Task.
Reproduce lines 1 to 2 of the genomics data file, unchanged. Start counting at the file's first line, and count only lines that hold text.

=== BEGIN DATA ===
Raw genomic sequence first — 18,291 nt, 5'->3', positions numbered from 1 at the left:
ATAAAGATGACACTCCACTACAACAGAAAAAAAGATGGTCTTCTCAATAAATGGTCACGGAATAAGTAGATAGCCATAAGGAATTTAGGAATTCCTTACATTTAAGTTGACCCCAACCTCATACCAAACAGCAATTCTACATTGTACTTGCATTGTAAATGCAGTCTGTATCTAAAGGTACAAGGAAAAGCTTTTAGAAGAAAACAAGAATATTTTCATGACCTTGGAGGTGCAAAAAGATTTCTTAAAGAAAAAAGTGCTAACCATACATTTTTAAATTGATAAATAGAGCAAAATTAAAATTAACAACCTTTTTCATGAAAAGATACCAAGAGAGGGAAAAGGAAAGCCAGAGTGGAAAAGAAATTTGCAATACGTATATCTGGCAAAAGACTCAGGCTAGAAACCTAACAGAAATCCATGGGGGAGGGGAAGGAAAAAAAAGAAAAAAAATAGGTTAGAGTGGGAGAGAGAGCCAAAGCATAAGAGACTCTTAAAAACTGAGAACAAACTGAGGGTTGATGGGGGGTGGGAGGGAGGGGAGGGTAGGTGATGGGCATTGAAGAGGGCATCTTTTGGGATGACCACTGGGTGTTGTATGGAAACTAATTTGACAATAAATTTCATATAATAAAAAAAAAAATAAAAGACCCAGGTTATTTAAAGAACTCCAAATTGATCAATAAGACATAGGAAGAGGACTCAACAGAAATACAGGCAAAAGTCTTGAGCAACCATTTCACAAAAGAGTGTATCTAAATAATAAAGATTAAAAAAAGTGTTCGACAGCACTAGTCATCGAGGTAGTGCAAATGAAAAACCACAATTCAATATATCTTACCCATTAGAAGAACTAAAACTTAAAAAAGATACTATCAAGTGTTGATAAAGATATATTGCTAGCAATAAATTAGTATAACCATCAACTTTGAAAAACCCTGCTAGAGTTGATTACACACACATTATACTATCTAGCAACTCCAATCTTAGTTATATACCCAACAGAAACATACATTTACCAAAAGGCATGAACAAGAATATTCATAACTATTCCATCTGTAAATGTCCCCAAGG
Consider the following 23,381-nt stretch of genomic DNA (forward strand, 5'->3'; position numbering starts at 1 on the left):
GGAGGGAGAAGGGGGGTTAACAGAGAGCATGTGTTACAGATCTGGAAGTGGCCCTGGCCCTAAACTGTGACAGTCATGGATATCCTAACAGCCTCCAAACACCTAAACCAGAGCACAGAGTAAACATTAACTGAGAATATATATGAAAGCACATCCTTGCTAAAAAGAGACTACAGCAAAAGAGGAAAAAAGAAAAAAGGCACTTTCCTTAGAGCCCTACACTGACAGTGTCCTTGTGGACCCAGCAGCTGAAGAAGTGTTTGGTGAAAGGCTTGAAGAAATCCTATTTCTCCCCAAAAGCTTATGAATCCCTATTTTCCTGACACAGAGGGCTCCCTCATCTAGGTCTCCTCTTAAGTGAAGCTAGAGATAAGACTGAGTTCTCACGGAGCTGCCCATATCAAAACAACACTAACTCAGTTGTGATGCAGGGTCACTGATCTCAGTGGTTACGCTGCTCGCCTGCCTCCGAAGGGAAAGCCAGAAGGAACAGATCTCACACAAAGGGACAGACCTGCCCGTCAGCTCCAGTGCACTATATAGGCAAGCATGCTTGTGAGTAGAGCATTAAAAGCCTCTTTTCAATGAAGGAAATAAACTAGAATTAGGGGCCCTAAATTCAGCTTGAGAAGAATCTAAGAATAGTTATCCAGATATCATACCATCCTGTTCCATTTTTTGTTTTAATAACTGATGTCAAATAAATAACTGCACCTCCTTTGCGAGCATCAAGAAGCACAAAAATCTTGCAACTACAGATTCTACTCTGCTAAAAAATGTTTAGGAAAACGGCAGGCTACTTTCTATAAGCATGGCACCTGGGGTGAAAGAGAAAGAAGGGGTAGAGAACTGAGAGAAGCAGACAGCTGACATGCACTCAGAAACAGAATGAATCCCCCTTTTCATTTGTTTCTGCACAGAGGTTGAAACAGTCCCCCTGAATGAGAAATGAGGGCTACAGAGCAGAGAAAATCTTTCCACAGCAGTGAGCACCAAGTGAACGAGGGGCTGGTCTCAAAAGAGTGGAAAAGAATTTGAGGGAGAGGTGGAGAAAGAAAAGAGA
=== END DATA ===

Raw genomic sequence first — 18,291 nt, 5'->3', positions numbered from 1 at the left:
ATAAAGATGACACTCCACTACAACAGAAAAAAAGATGGTCTTCTCAATAAATGGTCACGGAATAAGTAGATAGCCATAAGGAATTTAGGAATTCCTTACATTTAAGTTGACCCCAACCTCATACCAAACAGCAATTCTACATTGTACTTGCATTGTAAATGCAGTCTGTATCTAAAGGTACAAGGAAAAGCTTTTAGAAGAAAACAAGAATATTTTCATGACCTTGGAGGTGCAAAAAGATTTCTTAAAGAAAAAAGTGCTAACCATACATTTTTAAATTGATAAATAGAGCAAAATTAAAATTAACAACCTTTTTCATGAAAAGATACCAAGAGAGGGAAAAGGAAAGCCAGAGTGGAAAAGAAATTTGCAATACGTATATCTGGCAAAAGACTCAGGCTAGAAACCTAACAGAAATCCATGGGGGAGGGGAAGGAAAAAAAAGAAAAAAAATAGGTTAGAGTGGGAGAGAGAGCCAAAGCATAAGAGACTCTTAAAAACTGAGAACAAACTGAGGGTTGATGGGGGGTGGGAGGGAGGGGAGGGTAGGTGATGGGCATTGAAGAGGGCATCTTTTGGGATGACCACTGGGTGTTGTATGGAAACTAATTTGACAATAAATTTCATATAATAAAAAAAAAAATAAAAGACCCAGGTTATTTAAAGAACTCCAAATTGATCAATAAGACATAGGAAGAGGACTCAACAGAAATACAGGCAAAAGTCTTGAGCAACCATTTCACAAAAGAGTGTATCTAAATAATAAAGATTAAAAAAAGTGTTCGACAGCACTAGTCATCGAGGTAGTGCAAATGAAAAACCACAATTCAATATATCTTACCCATTAGAAGAACTAAAACTTAAAAAAGATACTATCAAGTGTTGATAAAGATATATTGCTAGCAATAAATTAGTATAACCATCAACTTTGAAAAACCCTGCTAGAGTTGATTACACACACATTATACTATCTAGCAACTCCAATCTTAGTTATATACCCAACAGAAACATACATTTACCAAAAGGCATGAACAAGAATATTCATAACTATTCCATCTGTAAATGTCCCCAAGG